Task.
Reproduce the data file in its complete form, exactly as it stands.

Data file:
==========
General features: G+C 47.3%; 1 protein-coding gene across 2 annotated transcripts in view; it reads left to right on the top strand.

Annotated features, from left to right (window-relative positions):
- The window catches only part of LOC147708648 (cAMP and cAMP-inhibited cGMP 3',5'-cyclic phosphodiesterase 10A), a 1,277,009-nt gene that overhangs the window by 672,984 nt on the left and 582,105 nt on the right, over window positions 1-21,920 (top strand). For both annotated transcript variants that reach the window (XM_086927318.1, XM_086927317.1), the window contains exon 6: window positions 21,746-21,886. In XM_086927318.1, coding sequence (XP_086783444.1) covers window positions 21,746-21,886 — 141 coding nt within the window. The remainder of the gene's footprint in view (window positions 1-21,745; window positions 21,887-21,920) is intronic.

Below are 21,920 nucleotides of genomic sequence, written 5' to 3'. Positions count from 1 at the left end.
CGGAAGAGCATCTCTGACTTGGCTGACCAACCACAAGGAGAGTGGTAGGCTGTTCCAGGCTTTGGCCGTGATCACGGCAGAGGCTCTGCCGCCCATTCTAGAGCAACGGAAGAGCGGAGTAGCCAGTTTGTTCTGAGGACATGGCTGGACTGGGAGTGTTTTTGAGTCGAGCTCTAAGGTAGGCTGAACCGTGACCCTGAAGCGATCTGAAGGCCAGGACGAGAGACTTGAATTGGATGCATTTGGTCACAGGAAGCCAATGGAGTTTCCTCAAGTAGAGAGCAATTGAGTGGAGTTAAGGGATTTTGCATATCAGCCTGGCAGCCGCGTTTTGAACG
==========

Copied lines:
General features: G+C 47.3%; 1 protein-coding gene across 2 annotated transcripts in view; it reads left to right on the top strand.

Annotated features, from left to right (window-relative positions):
- The window catches only part of LOC147708648 (cAMP and cAMP-inhibited cGMP 3',5'-cyclic phosphodiesterase 10A), a 1,277,009-nt gene that overhangs the window by 672,984 nt on the left and 582,105 nt on the right, over window positions 1-21,920 (top strand). For both annotated transcript variants that reach the window (XM_086927318.1, XM_086927317.1), the window contains exon 6: window positions 21,746-21,886. In XM_086927318.1, coding sequence (XP_086783444.1) covers window positions 21,746-21,886 — 141 coding nt within the window. The remainder of the gene's footprint in view (window positions 1-21,745; window positions 21,887-21,920) is intronic.

Below are 21,920 nucleotides of genomic sequence, written 5' to 3'. Positions count from 1 at the left end.
CGGAAGAGCATCTCTGACTTGGCTGACCAACCACAAGGAGAGTGGTAGGCTGTTCCAGGCTTTGGCCGTGATCACGGCAGAGGCTCTGCCGCCCATTCTAGAGCAACGGAAGAGCGGAGTAGCCAGTTTGTTCTGAGGACATGGCTGGACTGGGAGTGTTTTTGAGTCGAGCTCTAAGGTAGGCTGAACCGTGACCCTGAAGCGATCTGAAGGCCAGGACGAGAGACTTGAATTGGATGCATTTGGTCACAGGAAGCCAATGGAGTTTCCTCAAGTAGAGAGCAATTGAGTGGAGTTAAGGGATTTTGCATATCAGCCTGGCAGCCGCGTTTTGAACG